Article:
The Gartner Group’s infamous Technology Hype Cycle is a great study in self-fulfilling prophesies. If you haven’t seen one, they are graphs with a single curvy line that measures hype levels over time. The line shoots up during the exciting times after some technology “trigger” is fired, but then soon plunges despairingly downward indicating the disappointment that whatever was being hyped doesn’t live up to expectations. Next, the line crawls back up (“enlightenment”) and then levels off somewhere midway between the expectation peak and disillusionment canyon. Interestingly, Hype Cycle charts do not gauge time or momentum. They are snapshots.
The 2005 Gartner Hype Cycle for Emerging Technologies (PDF) shows SOA settling into the bottommost part of the cycle – the pit of despair. I think it’s there to stay. SOA was propelled up the hype curve based partly on the additive hype behind web services. And that was because the lynchpin underlying any SOA effort is integration with the constituent applications. Web services may have brought some sorely-needed platform interoperability. But while doing so, web services also perpetuated the problems SOA was meant to mollify.
The real problem is that SOA was never about solution design. It was actually a reaction to the limitations inherent to most enterprise application APIs. It was also partly related to a perennial best-of-breed vs. single-vendor build conundrum: If you buy the best apps from different vendors, they won’t integrate, they’ll all look and act different, and maintenance costs are higher. But buying a single solution locks you into a monolithic dinosaur that (some say) over time hinders business agility. Most enterprises do some of both plus build their own stuff which adds to the problem.
For users, these choices are just as political they are strategic. SOA gets pitched as a roadmap for having it all, which placates stakeholders (a key sales tactic). Big apps, little apps, and online apps happily interact while users blissfully see a single system. SOA is a complex way to hide other complexities, which is no way to solve a problem in the long term. If you worked for a big toolkit vendor with a consulting practice, it was like striking gold.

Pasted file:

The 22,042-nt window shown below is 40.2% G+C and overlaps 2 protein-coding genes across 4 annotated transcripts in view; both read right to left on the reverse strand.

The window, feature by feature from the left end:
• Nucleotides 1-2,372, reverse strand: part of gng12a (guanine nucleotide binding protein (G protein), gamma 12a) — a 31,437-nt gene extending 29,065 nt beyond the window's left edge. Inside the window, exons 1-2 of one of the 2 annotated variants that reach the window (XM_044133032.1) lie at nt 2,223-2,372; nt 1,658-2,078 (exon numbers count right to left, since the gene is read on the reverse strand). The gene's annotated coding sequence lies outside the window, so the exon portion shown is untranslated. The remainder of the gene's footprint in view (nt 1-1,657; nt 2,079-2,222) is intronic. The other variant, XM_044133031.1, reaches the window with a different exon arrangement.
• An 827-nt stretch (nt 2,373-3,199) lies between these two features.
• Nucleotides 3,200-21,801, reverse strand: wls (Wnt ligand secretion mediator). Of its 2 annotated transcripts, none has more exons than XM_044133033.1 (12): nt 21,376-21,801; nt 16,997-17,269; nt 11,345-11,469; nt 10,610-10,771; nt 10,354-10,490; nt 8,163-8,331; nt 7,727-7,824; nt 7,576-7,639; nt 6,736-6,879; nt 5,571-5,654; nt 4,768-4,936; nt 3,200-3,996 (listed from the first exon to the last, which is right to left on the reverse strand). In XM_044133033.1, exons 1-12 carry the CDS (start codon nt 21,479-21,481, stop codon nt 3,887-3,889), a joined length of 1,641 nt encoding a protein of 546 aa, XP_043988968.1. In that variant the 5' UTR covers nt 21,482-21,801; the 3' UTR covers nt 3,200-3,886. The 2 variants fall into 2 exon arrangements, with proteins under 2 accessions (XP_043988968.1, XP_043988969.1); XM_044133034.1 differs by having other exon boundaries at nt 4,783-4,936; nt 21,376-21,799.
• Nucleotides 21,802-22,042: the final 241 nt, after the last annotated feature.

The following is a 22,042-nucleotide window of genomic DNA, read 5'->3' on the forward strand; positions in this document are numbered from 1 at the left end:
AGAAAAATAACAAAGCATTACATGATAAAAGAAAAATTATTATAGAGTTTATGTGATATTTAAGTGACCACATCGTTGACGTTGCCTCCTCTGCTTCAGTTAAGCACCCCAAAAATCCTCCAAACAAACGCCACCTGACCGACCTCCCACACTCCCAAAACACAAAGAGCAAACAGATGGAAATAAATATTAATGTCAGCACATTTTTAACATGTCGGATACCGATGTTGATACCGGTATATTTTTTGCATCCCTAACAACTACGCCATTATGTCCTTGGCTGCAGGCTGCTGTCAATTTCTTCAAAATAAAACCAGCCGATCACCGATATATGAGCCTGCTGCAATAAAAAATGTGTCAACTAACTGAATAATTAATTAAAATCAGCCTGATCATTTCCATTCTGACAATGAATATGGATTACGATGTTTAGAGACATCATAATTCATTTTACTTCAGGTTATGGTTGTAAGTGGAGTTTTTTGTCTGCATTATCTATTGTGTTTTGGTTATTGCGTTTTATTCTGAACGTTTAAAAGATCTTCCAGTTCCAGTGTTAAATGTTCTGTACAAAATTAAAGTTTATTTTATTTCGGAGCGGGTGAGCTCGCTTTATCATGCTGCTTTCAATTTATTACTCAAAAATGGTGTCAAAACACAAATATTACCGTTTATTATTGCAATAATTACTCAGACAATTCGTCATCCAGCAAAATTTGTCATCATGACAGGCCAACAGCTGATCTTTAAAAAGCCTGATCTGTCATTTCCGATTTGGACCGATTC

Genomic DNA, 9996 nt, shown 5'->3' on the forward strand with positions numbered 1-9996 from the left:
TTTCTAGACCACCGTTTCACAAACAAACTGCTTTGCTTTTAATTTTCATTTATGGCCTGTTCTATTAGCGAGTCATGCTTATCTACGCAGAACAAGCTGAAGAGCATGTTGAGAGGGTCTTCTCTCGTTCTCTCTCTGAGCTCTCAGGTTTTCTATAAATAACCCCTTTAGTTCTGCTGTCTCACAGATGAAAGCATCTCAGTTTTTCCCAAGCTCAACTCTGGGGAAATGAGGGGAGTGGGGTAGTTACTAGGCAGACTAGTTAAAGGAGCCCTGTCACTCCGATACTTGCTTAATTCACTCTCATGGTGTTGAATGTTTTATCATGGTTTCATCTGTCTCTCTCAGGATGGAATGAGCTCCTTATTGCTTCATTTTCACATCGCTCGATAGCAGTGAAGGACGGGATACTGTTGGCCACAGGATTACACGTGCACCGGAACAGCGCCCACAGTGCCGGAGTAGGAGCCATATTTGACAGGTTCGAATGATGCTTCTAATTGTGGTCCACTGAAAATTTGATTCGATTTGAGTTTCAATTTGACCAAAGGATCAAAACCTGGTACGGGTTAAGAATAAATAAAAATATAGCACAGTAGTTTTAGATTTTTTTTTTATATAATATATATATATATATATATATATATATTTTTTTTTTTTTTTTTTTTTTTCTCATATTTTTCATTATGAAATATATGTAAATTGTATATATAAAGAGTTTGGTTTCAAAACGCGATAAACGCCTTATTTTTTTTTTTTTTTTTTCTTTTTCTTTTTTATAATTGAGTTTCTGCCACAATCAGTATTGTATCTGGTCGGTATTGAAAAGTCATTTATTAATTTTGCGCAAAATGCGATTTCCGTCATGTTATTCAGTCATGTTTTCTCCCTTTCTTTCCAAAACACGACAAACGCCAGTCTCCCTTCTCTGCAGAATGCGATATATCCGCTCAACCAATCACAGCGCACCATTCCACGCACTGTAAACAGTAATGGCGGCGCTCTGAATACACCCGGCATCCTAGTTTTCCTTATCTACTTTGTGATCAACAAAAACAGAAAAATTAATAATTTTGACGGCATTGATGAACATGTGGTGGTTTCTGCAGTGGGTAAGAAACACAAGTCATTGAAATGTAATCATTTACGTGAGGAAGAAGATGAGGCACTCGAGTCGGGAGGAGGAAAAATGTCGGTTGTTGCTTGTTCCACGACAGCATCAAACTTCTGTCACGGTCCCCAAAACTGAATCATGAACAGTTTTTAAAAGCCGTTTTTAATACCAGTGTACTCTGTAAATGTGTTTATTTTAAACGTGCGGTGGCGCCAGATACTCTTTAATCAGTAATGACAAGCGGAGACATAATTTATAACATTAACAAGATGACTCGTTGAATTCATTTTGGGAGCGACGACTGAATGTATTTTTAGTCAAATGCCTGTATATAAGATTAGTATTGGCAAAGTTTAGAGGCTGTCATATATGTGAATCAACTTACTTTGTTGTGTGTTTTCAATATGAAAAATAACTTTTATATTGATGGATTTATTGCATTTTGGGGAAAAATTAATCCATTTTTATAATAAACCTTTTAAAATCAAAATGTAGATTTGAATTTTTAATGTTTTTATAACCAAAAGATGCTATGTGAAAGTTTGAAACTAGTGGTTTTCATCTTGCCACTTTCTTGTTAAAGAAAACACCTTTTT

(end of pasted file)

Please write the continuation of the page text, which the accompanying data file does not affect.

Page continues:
SOA was invented to cover the basic failure of enterprise applications to provide loosely-coupled access to capabilities. It never represented progress in software architecture. Real change can only come by making individual enterprise applications the best possible citizens in an environment bounded by agreed-to assumptions, like the Internet. But it’s not just about declaring REST beats SOA. REST doesn’t help the situation unless it’s coupled with a solid information strategy – a well thought-out resource model addressing both data and behavior. That point has been overlooked by REST proponents, BTW.
Nevertheless, I’m done with interfaces and typed containers. I’ve thrown it away and see no reason to go back. They do not scale well in large projects and a pain to deal with in integration projects. Their real failure is that specialized interfaces are limited by their authors’ ability to presuppose their use cases. That limits the vectors available to access data and capabilities of the application. It is especially problematic in data-driven solutions, which probably sparked the rise of SOA in the first place.
For data-driven enterprise applications, REST can convey data and behavior with just as much fidelity as any programming model. This isn’t an idle claim – it’s based on several years of work to research how to build an ERP solution suite around REST architecture. Resource policies and URIs can hide data, govern state changes, and provide callers with information schemas. A good programming model tied to these principles can segregate capabilities, processes, and data. In the process it eliminates the trappings of static data container types and procedure-oriented functions that toolkits make easy to create but wind up creating coupling too tight for the Internet (and the Agility) age.
I suppose it reinforces their branding, but Gartner pegs any and all technology to the same shaped line. It’s depressing to think that every new technology has to travel along the same path – especially that one. What’s the point of sticking with an idea through the first two-thirds of the journey? The smart money is to sit out the aggravating part of the cycle – as Gartner well knows. At some point during the enlightenment period, the software industry wakes up and, in scorched earth fashion, bludgeons the world with so much tooling everyone forgets the concept that originally triggered the hype.
I don’t know whether Gartner has REST mapped to a Hype Cycle chart. If they have, then they’ve got it wrong. REST isn’t anything more than what the Internet already has had for many years. The Internet works – the trough of disillusionment (if it existed) happened long ago. Will that starve the vendors and the consultancies of the oxygen that feeds the tooling frenzy? Absolutely not.
Like so many other issues the world faces, applications need to work together and in unique operational situations with far less effort. Applications must presume they are part of a greater machine that controls how and when the application runs and with what data. Whether in the Cloud or not, the successful applications will be those that obviate the need for SOA but work well in mash-ups.